Once the germanium pattern has been exposed, a selective epitaxial regrowth of gallium arsenide (GaAs) is carried out (step S14, FIG. 1K). This regrowth allows the cavity 12 to be filled with a GaAs island or pattern 5, consisting of gallium arsenide (GaAs) emerging level with the surface of the silicon active layer 41.

GaAs is not the only III-V material that can be formed on a germanium layer or pattern by epitaxial regrowth. For example, AlGaAs or InGaAs may also be formed from a germanium growth layer.

Moreover, the material of the growth layer is not limited to germanium. The growth layer may also be, for example, an aluminum nitride (AlN) layer formed on a (110) or (100) silicon substrate and from which it is possible to form III-V materials such as GaN, AlGaN, InGaN, and ZnGaN.

The fabrication process as described in this disclosure makes it possible for III-V materials and silicon to be homogeneously integrated on a single mechanical support, irrespective of the size of the wafers to be produced, such as for example 200 mm or 300 mm diameter wafers.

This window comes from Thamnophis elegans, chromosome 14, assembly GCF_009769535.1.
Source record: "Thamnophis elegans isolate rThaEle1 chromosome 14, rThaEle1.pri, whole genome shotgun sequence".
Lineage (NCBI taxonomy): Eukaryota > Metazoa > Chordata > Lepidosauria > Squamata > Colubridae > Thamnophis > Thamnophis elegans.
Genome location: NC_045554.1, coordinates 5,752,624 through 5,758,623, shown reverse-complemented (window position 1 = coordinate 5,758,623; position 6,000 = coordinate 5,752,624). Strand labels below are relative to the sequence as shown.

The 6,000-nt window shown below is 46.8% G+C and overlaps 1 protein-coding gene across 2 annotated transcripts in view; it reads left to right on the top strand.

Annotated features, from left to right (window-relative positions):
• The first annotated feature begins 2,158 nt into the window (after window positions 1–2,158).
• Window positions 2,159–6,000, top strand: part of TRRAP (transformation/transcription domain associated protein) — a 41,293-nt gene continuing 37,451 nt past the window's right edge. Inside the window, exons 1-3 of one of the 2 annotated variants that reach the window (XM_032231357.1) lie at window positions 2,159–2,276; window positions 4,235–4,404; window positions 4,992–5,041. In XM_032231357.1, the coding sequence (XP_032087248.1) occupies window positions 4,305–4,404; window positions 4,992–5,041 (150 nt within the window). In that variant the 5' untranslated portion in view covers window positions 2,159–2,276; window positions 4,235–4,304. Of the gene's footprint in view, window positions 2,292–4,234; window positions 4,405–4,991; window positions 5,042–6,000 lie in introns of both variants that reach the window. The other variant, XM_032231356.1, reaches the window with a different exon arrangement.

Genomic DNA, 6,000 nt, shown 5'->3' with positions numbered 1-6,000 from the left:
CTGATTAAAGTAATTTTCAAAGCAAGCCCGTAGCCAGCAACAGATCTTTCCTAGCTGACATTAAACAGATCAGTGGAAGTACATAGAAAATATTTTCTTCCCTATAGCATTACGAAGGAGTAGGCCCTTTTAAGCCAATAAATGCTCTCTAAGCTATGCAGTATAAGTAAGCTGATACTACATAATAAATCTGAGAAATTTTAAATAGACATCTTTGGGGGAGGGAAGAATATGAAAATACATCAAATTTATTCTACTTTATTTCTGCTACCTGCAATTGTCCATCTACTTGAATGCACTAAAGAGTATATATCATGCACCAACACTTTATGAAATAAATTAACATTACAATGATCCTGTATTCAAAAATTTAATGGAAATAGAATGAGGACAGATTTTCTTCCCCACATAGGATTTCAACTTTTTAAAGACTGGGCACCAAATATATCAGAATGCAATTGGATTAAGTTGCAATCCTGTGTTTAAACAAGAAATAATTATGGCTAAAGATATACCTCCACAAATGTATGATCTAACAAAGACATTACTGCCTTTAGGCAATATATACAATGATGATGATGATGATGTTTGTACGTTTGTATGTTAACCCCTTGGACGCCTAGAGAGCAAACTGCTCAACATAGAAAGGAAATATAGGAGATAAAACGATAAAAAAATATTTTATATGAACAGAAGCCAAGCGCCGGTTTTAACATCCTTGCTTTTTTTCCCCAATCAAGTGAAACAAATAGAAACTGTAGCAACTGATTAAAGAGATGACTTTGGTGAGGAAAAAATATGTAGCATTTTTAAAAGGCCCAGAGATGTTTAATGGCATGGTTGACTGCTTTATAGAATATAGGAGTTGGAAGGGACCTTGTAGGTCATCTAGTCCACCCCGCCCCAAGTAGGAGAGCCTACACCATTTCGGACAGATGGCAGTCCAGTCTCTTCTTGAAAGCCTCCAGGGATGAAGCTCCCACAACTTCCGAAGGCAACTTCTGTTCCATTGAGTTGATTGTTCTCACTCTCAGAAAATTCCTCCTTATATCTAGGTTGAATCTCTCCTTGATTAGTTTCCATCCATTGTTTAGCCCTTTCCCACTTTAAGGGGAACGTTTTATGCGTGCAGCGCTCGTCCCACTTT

Many advantageous applications are possible with the multilayer structure as described in this disclosure. In particular, the island(s) of III-V materials formed may be used to produce optoelectronic components of the source or detector type, which can be used as connection means. The electronic chips fabricated from such a structure may then be connected to external devices via optical links (for example connection to optical fibers or waveguides) and benefit from larger bandwidths and data rates than is possible with current electrical connections and links known in the art.

According to another advantageous application, the structure of the invention may be used for placing, within a silicon circuit, a set of transistors based on III-V material of greater intrinsic performance (switching speed, through-current, etc.) than current MOS transistors.

It will be apparent to those skilled in the art that various modifications and variations can be made in the structure and method of the present invention without departing from the scope of the invention as defined by the appended claims and their equivalents.

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Reference
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Classifications
U.S. Classification257/200, 257/615, 257/189, 257/E21.32, 257/347, 257/E21.545, 438/933, 257/616, 438/479, 438/763, 257/201
International ClassificationH01L31/0328
Cooperative ClassificationY10S438/933, H01L21/02546, H01L21/0254, H01L21/02458, H01L21/02645, H01L21/02639, H01L21/02381, H01L21/0245, H01L21/76254
European ClassificationH01L21/02K4B1B1, H01L21/02K4B1A3, H01L21/02K4C1B1, H01L21/02K4E3S3S, H01L21/02K4E3S3, H01L21/02K4C1B3, H01L21/02K4A1A3, H01L21/762D8B